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Getting a leg up

MagazineSeptember 2013 (Vol. 24 Issue 6)Getting a leg up

Herbs and high-fibrefoods can help you beat spider and varicose veins, says Dr Harald Gaier

Herbs and high-fibre foods can help you beat spider and varicose veins, says Dr Harald Gaier

Q

I have superficial veins surrounded by blue patches on the backs of both my thighs as well as in both my calves. I feel fatigue, aching, a sense of heaviness and sometimes even pain there. There's also swelling and dark-coloured skin around them, and it looks as if my skin is ready to start weeping on the lower part of my left leg. I remember my mother and her sister having the same problems, including ulcerations, and now my daughter, who is only 17, is also beginning to develop these 'spider veins'-in exactly the same way my own horrible varicose veins started. Please help us!-Maureen and Leiticia, Northampton

A

Veins are really quite frail structures, so when there's a small defect in the wall of your vein, any abnormal pressure can cause it to become dilated and even damage its valves.1 If your work, for instance, requires you to stand for long periods at a time, you're at greater risk of developing these distorted veins, as standing for long periods increases the pressure exerted on your veins by as much as 10-fold.

Women are affected four times more frequently than men, possibly because of an 'auto-allergy' to the hormone progesterone, which is greatest during pregnancy, and also the time when the risk of developing these kinds of disfigurements certainly increases. In addition, age, and loss of tissue tone and muscle mass all add to the risk.2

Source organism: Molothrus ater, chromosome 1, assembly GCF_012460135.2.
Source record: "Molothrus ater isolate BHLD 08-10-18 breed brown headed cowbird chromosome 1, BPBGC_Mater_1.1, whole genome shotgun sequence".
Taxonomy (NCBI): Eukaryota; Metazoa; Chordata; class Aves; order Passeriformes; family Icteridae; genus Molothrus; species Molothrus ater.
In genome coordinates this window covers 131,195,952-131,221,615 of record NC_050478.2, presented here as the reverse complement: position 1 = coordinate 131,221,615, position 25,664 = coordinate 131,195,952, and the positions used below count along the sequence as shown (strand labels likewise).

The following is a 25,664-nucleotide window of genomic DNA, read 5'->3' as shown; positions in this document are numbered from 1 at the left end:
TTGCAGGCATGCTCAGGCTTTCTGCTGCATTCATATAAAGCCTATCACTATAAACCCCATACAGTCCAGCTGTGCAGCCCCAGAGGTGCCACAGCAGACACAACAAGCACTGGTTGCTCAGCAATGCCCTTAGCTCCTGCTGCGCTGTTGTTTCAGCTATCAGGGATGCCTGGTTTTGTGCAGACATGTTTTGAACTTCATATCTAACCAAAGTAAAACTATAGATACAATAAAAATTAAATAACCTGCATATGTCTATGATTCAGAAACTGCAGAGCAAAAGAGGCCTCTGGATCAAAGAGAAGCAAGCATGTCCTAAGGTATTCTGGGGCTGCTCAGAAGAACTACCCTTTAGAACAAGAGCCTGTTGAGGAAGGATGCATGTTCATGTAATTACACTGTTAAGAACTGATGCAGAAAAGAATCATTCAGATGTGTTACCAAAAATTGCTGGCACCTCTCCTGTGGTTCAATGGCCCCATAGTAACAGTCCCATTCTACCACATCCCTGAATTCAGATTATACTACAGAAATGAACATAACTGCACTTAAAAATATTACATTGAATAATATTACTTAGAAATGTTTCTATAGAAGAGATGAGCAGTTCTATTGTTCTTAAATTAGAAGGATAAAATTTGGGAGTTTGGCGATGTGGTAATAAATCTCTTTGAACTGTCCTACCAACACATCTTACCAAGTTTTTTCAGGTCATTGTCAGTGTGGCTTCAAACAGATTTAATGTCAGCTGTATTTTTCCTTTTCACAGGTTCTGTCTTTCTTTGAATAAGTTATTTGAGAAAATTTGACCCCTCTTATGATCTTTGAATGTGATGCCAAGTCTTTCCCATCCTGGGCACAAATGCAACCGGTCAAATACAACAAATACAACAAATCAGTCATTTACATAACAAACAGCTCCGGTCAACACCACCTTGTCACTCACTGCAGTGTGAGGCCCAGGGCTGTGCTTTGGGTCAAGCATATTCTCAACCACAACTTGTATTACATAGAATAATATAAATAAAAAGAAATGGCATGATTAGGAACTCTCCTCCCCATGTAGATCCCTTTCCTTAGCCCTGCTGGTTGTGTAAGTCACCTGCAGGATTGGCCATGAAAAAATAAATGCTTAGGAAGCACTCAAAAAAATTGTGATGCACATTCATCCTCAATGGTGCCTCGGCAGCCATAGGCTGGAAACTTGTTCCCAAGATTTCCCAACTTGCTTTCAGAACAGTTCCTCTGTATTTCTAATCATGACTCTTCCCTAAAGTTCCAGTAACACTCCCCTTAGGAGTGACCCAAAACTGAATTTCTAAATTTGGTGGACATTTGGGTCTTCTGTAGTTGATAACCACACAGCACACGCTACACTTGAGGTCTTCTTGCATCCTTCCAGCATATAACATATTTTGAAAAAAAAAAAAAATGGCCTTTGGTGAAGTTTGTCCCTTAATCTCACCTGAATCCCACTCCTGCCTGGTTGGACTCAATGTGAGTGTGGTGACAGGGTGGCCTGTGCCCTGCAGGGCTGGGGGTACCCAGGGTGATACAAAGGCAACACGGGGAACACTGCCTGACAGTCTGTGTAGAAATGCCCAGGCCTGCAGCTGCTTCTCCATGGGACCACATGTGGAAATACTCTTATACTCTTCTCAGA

No one is certain of the cause of either varicose veins or spider veins-which are smaller and more superficial than varicose veins-although several unconvincing theories have been proposed. I've noticed in my practice that whenever the problem seems to run in families, it definitely pays to look for allergy triggers, using a FACT (food allergen cellular test) blood test available from Genova Diagnostics (in the UK: New Malden, Surrey, tel: 020 8336 7753; in the US: Asheville, North Carolina, tel: 1 800 522 4762 ext. 727).

In one of my recent cases, the allergy turned out to be to cow's milk, which affected all of the members of this family plagued by varicosities. Cutting cow's milk products entirely out of their diet instantly stopped the problem from getting worse. In an earlier case, it was potatoes together with the whole nightshade group of foods (tomatoes, sweet and hot peppers, and aubergines or eggplants). If you suspect an allergy, look first at the foods you crave most often.

Here are some other things you can try too.

Dietary changes

More fibre.In contrast to the European Union and North America, varicose and spider veins are rarely seen in those parts of the world where unrefined, high-fibre foods are eaten.3 People consuming a low-fibre diet tend to strain more during defecation, as their smaller and harder stools are more difficult to pass during bowel movements. Such straining increases the pressure in the abdomen, which in turn obstructs the flow of blood up their legs.